For Vestal bus driver, lessons learned over 56 years and a million miles

robert breed

Robert Breed’s career as a school bus driver spanned 56 years and more than one million miles. It was time and distance well spent, transporting three generations of Vestal Central School District students, including his own children and grandchildren.

Breed is a member of the Vestal Employees Association in Broome County and began driving for the school district in 1961, just a few years after graduating from the district himself. He’s finally preparing for retirement.

“I drove all grade levels, K-12, three runs a day. And some extra runs,” he added, including trips for sports and a weekly round-trip run — lasting more than a decade — to the New York State School for the Blind in Batavia, approximately 160 miles away.

Much has changed in that time, but much has remained the same. While today’s students may be mesmerized by their smartphones, teens in the 1960s who could afford them may have had transistor radios. Whatever the technology, Breed said, it adds up to deferred attention, which can be fatal. His advice: “Students need to have their eyes on the driver when leaving the bus,” and be able to hear the bus driver’s horn, which is the signal for danger.

Between pre-warning and stop lights, there are now a dozen flashing lights to alert motorists to stop — a marked increase since he began driving the bus — but Breed cautions that riders still need to be attentive as they cross the road, since not everyone heeds the various signs to stop. Each day in New York State, tens of thousands of motorists illegally pass stopped school busses.

But just because Breed is retiring from the district doesn’t mean he is going to stop working. Dennise Root, Vestal EA secretary-treasurer and Breed’s niece, said her uncle will simply be able to spend more time farming hay and beef cattle. This work also currently involves bottle-feeding a calf he named Blackjack, whose cow “didn’t show any interest in feeding the calf,” said Root.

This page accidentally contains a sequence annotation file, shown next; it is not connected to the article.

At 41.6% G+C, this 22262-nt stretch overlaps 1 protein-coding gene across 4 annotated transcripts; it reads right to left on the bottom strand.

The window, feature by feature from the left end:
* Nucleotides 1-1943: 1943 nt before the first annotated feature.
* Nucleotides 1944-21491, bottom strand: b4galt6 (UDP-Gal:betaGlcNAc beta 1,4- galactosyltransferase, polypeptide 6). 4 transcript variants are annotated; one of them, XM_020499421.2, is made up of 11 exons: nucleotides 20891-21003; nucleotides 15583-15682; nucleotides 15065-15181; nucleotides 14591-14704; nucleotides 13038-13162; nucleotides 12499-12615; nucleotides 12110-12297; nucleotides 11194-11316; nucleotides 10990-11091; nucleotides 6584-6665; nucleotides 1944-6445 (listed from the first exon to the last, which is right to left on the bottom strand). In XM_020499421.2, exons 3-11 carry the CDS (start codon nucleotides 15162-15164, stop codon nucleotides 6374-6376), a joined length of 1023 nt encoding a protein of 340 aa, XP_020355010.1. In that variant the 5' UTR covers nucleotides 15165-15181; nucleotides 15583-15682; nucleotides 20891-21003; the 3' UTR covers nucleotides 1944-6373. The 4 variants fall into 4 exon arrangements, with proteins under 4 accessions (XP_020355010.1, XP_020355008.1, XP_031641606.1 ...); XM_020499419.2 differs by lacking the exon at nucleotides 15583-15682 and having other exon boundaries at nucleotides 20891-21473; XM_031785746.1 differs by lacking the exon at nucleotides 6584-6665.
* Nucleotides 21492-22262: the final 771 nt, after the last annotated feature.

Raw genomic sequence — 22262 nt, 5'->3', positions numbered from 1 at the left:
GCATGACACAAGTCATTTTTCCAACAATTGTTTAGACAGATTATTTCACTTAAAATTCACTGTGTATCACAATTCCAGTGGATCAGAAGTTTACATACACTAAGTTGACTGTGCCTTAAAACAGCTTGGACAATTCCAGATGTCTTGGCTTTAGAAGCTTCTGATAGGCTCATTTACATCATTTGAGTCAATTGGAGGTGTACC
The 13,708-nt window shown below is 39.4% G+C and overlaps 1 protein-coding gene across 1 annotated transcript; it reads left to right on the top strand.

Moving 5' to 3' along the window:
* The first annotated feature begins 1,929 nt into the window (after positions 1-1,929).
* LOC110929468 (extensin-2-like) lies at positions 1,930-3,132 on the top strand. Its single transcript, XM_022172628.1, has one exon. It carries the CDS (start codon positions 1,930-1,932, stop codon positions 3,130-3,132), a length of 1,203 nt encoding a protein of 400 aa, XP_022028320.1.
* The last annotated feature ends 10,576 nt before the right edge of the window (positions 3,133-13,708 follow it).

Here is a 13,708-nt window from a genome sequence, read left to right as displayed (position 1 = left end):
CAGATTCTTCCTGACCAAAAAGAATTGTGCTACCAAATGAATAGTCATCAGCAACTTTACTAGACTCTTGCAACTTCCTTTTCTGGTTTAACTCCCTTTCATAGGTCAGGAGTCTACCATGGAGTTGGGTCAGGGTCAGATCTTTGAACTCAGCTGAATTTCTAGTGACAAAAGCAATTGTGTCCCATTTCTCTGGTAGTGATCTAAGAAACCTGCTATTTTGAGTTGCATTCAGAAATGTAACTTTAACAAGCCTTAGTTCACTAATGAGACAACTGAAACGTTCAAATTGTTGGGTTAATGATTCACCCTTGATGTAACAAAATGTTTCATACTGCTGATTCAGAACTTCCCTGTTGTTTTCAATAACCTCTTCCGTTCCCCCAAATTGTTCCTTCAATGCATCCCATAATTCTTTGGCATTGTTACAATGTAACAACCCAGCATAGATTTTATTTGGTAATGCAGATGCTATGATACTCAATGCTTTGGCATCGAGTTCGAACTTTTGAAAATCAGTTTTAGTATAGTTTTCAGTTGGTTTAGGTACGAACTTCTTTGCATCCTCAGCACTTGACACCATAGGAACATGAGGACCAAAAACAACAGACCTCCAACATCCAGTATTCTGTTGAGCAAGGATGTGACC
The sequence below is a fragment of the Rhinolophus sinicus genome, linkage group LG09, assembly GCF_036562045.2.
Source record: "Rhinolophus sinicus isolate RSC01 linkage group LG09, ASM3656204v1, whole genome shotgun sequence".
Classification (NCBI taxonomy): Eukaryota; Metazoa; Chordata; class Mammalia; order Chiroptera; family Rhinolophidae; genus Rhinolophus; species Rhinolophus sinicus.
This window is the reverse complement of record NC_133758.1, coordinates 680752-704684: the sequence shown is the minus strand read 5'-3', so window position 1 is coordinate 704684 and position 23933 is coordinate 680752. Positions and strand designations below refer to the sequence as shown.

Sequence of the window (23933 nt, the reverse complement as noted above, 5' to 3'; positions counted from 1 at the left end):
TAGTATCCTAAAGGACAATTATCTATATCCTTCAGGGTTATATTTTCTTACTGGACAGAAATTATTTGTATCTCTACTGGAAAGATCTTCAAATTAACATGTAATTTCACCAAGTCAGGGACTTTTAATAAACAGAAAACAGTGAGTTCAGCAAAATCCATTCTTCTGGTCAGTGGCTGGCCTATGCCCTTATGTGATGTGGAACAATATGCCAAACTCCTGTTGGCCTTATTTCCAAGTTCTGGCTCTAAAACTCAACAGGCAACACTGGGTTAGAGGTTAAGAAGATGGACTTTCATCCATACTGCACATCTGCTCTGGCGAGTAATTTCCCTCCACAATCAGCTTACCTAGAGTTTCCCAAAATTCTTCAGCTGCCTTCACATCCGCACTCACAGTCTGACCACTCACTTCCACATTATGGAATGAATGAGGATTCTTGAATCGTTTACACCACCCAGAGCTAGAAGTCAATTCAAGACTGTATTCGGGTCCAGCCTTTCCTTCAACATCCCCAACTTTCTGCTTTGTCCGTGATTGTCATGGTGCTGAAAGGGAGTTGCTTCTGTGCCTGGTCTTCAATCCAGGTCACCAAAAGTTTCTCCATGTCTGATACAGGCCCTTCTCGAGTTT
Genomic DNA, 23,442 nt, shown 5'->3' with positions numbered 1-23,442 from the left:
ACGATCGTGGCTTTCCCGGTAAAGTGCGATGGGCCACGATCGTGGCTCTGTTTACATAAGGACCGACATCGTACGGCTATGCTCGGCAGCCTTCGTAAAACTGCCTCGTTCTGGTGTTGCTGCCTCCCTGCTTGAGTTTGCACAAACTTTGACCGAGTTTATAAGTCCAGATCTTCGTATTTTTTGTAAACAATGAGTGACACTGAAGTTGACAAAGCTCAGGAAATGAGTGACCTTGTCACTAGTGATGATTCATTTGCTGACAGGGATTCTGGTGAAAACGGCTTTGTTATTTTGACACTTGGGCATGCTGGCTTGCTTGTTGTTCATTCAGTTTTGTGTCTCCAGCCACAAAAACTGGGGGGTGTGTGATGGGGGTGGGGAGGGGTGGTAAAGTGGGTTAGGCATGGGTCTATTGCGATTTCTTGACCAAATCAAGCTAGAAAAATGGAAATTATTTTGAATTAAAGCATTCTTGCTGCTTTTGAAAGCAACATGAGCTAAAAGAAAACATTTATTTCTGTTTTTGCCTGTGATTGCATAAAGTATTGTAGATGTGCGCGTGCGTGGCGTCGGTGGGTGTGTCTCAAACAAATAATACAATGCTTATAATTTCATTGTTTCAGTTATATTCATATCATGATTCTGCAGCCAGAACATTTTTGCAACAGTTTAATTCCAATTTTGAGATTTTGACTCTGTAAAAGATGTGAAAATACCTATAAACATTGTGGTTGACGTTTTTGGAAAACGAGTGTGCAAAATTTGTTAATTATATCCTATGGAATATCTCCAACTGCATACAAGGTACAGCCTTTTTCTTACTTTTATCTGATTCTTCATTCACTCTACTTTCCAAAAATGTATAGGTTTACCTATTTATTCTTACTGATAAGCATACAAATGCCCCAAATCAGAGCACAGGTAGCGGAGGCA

“He was a very conscientious bus driver. He hardly ever missed a day,” said Vestal EA President Carl Jones. “He would do his bus runs and go right to work on his farm.”

“I always enjoyed driving the bus. You meet many interesting people,” explained Breed. And it fit into his farming schedule. “It just broke the day up a little.”

Breed has been working on the farm since he was just 6 years old. “I used to help my dad out with different things.” Breed took over the farm when his father passed away.

But, despite a full schedule with two jobs, Breed found time to serve on his local union’s contract negotiations team representing the transportation department. “We got a good increase,” he recalled.

Breed’s advice to new school bus drivers: “The first thing you want to do is learn the first name of the students on your bus. If you speak a name, they listen to it.” He said this personal approach allowed him to more easily manage behaviors on the road.

“We are the first ones to see them in the morning and the last ones to see them at night. I always treat the students like ladies and gentlemen,” said Breed. If you’re treated with respect you’ll get respect, he said. Breed said he was often complimented on the behavior of his student riders. “I have four magic phrases: ‘Yes sir, no sir, please and thank you,’” said Breed.

“Bob just made you feel at home on the bus,” said Joseph Herringshaw, a NYSUT Board member and Vestal Teachers Association president. “He set the rules, he was very personable and he made it feel like a family trip instead of a school bus trip.” Each year, the TA hosts a district-wide retirement dinner. “Bob got a standing ovation,” Herringshaw said. “He’s dedicated 56 years to this district, to the town and to the community.”

Driving a school bus is a 180-day a year job, said Breed, but with farming, there is always work to be done. So Breed plans to continue farming and to do repair work on machinery. “I’m working 40 hours a week instead of 80,” he said with a laugh.

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